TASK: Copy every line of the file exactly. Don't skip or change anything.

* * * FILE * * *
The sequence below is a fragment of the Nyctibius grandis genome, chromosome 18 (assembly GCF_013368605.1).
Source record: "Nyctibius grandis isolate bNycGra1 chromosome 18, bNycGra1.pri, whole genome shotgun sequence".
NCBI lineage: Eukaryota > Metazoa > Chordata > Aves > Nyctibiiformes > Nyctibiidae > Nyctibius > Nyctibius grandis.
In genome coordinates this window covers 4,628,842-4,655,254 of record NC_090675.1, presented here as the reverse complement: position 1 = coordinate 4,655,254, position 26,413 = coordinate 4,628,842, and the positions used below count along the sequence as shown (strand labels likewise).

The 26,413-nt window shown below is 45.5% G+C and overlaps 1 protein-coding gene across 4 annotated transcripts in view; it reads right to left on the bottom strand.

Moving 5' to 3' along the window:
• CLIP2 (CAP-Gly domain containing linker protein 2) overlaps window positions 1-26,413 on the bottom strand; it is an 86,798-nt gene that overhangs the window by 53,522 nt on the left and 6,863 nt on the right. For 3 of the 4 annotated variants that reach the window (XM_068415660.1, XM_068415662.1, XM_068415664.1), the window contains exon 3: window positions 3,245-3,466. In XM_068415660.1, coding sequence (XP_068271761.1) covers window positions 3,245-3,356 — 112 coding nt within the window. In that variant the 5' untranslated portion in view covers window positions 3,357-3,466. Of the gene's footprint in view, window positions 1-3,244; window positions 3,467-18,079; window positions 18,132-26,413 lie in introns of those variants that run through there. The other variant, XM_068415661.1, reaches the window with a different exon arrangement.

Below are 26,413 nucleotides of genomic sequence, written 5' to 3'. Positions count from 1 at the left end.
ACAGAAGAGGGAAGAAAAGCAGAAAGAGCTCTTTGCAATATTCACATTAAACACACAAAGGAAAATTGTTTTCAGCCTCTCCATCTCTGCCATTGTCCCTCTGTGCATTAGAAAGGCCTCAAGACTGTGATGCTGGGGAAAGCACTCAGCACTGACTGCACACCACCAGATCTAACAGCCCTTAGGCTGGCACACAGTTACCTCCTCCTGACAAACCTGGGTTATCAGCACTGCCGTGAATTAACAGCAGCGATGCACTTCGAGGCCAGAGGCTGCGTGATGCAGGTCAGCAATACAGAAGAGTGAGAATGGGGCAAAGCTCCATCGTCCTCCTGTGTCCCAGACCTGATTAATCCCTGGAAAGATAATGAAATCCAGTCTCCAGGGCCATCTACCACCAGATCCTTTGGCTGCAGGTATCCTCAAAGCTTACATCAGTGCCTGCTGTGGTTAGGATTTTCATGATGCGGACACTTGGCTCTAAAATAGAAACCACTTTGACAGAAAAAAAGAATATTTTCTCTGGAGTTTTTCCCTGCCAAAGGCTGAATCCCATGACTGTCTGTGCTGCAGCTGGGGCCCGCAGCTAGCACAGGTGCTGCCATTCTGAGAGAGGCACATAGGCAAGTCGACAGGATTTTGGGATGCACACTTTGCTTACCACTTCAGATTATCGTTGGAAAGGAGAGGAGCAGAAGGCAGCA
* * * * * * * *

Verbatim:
The sequence below is a fragment of the Nyctibius grandis genome, chromosome 18 (assembly GCF_013368605.1).
Source record: "Nyctibius grandis isolate bNycGra1 chromosome 18, bNycGra1.pri, whole genome shotgun sequence".
NCBI lineage: Eukaryota > Metazoa > Chordata > Aves > Nyctibiiformes > Nyctibiidae > Nyctibius > Nyctibius grandis.
In genome coordinates this window covers 4,628,842-4,655,254 of record NC_090675.1, presented here as the reverse complement: position 1 = coordinate 4,655,254, position 26,413 = coordinate 4,628,842, and the positions used below count along the sequence as shown (strand labels likewise).

The 26,413-nt window shown below is 45.5% G+C and overlaps 1 protein-coding gene across 4 annotated transcripts in view; it reads right to left on the bottom strand.

Moving 5' to 3' along the window:
• CLIP2 (CAP-Gly domain containing linker protein 2) overlaps window positions 1-26,413 on the bottom strand; it is an 86,798-nt gene that overhangs the window by 53,522 nt on the left and 6,863 nt on the right. For 3 of the 4 annotated variants that reach the window (XM_068415660.1, XM_068415662.1, XM_068415664.1), the window contains exon 3: window positions 3,245-3,466. In XM_068415660.1, coding sequence (XP_068271761.1) covers window positions 3,245-3,356 — 112 coding nt within the window. In that variant the 5' untranslated portion in view covers window positions 3,357-3,466. Of the gene's footprint in view, window positions 1-3,244; window positions 3,467-18,079; window positions 18,132-26,413 lie in introns of those variants that run through there. The other variant, XM_068415661.1, reaches the window with a different exon arrangement.

Below are 26,413 nucleotides of genomic sequence, written 5' to 3'. Positions count from 1 at the left end.
ACAGAAGAGGGAAGAAAAGCAGAAAGAGCTCTTTGCAATATTCACATTAAACACACAAAGGAAAATTGTTTTCAGCCTCTCCATCTCTGCCATTGTCCCTCTGTGCATTAGAAAGGCCTCAAGACTGTGATGCTGGGGAAAGCACTCAGCACTGACTGCACACCACCAGATCTAACAGCCCTTAGGCTGGCACACAGTTACCTCCTCCTGACAAACCTGGGTTATCAGCACTGCCGTGAATTAACAGCAGCGATGCACTTCGAGGCCAGAGGCTGCGTGATGCAGGTCAGCAATACAGAAGAGTGAGAATGGGGCAAAGCTCCATCGTCCTCCTGTGTCCCAGACCTGATTAATCCCTGGAAAGATAATGAAATCCAGTCTCCAGGGCCATCTACCACCAGATCCTTTGGCTGCAGGTATCCTCAAAGCTTACATCAGTGCCTGCTGTGGTTAGGATTTTCATGATGCGGACACTTGGCTCTAAAATAGAAACCACTTTGACAGAAAAAAAGAATATTTTCTCTGGAGTTTTTCCCTGCCAAAGGCTGAATCCCATGACTGTCTGTGCTGCAGCTGGGGCCCGCAGCTAGCACAGGTGCTGCCATTCTGAGAGAGGCACATAGGCAAGTCGACAGGATTTTGGGATGCACACTTTGCTTACCACTTCAGATTATCGTTGGAAAGGAGAGGAGCAGAAGGCAGCA